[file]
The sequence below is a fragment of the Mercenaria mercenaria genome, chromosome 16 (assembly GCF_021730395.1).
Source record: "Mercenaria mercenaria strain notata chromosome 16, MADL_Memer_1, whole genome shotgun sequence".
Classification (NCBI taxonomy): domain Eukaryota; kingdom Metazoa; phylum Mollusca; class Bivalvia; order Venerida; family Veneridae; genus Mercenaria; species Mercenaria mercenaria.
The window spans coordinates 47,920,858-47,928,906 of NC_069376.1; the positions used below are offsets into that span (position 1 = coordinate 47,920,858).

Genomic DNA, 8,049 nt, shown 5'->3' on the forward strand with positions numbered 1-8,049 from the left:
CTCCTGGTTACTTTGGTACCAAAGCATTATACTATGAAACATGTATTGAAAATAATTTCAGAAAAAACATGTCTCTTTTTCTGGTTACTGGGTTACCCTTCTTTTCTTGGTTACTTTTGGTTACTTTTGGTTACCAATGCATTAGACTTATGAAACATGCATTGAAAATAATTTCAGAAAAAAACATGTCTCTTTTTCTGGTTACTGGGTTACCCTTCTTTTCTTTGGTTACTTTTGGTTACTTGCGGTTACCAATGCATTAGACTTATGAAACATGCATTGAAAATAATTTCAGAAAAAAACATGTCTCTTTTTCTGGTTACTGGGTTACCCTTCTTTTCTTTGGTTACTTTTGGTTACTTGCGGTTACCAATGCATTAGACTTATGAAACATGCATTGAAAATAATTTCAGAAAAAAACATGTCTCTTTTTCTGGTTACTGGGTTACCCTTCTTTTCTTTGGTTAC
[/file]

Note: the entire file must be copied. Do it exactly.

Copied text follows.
The sequence below is a fragment of the Mercenaria mercenaria genome, chromosome 16 (assembly GCF_021730395.1).
Source record: "Mercenaria mercenaria strain notata chromosome 16, MADL_Memer_1, whole genome shotgun sequence".
Classification (NCBI taxonomy): domain Eukaryota; kingdom Metazoa; phylum Mollusca; class Bivalvia; order Venerida; family Veneridae; genus Mercenaria; species Mercenaria mercenaria.
The window spans coordinates 47,920,858-47,928,906 of NC_069376.1; the positions used below are offsets into that span (position 1 = coordinate 47,920,858).

Genomic DNA, 8,049 nt, shown 5'->3' on the forward strand with positions numbered 1-8,049 from the left:
CTCCTGGTTACTTTGGTACCAAAGCATTATACTATGAAACATGTATTGAAAATAATTTCAGAAAAAACATGTCTCTTTTTCTGGTTACTGGGTTACCCTTCTTTTCTTGGTTACTTTTGGTTACTTTTGGTTACCAATGCATTAGACTTATGAAACATGCATTGAAAATAATTTCAGAAAAAAACATGTCTCTTTTTCTGGTTACTGGGTTACCCTTCTTTTCTTTGGTTACTTTTGGTTACTTGCGGTTACCAATGCATTAGACTTATGAAACATGCATTGAAAATAATTTCAGAAAAAAACATGTCTCTTTTTCTGGTTACTGGGTTACCCTTCTTTTCTTTGGTTACTTTTGGTTACTTGCGGTTACCAATGCATTAGACTTATGAAACATGCATTGAAAATAATTTCAGAAAAAAACATGTCTCTTTTTCTGGTTACTGGGTTACCCTTCTTTTCTTTGGTTAC